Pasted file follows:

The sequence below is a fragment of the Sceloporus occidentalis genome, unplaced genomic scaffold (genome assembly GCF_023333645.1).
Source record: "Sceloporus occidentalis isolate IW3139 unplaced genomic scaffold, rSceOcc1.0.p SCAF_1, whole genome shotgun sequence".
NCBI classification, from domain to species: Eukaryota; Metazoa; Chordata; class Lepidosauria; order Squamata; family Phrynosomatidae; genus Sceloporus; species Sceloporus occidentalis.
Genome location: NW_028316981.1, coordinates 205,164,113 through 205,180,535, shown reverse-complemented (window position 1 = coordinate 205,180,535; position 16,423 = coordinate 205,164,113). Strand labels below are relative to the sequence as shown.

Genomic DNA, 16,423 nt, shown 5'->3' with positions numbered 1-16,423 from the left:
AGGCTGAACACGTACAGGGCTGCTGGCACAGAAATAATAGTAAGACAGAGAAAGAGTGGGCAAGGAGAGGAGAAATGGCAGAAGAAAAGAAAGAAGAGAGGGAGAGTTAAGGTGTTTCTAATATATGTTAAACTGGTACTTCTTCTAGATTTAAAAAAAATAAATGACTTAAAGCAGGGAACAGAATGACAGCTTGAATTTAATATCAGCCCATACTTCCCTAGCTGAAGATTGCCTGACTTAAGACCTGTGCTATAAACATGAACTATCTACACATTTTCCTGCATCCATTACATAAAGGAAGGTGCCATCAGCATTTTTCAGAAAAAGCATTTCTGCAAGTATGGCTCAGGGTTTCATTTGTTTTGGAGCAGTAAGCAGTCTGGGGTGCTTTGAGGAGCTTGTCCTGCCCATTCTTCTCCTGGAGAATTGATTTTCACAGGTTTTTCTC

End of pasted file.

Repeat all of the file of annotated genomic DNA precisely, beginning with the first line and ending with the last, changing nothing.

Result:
The sequence below is a fragment of the Sceloporus occidentalis genome, unplaced genomic scaffold (genome assembly GCF_023333645.1).
Source record: "Sceloporus occidentalis isolate IW3139 unplaced genomic scaffold, rSceOcc1.0.p SCAF_1, whole genome shotgun sequence".
NCBI classification, from domain to species: Eukaryota; Metazoa; Chordata; class Lepidosauria; order Squamata; family Phrynosomatidae; genus Sceloporus; species Sceloporus occidentalis.
Genome location: NW_028316981.1, coordinates 205,164,113 through 205,180,535, shown reverse-complemented (window position 1 = coordinate 205,180,535; position 16,423 = coordinate 205,164,113). Strand labels below are relative to the sequence as shown.

Genomic DNA, 16,423 nt, shown 5'->3' with positions numbered 1-16,423 from the left:
AGGCTGAACACGTACAGGGCTGCTGGCACAGAAATAATAGTAAGACAGAGAAAGAGTGGGCAAGGAGAGGAGAAATGGCAGAAGAAAAGAAAGAAGAGAGGGAGAGTTAAGGTGTTTCTAATATATGTTAAACTGGTACTTCTTCTAGATTTAAAAAAAATAAATGACTTAAAGCAGGGAACAGAATGACAGCTTGAATTTAATATCAGCCCATACTTCCCTAGCTGAAGATTGCCTGACTTAAGACCTGTGCTATAAACATGAACTATCTACACATTTTCCTGCATCCATTACATAAAGGAAGGTGCCATCAGCATTTTTCAGAAAAAGCATTTCTGCAAGTATGGCTCAGGGTTTCATTTGTTTTGGAGCAGTAAGCAGTCTGGGGTGCTTTGAGGAGCTTGTCCTGCCCATTCTTCTCCTGGAGAATTGATTTTCACAGGTTTTTCTC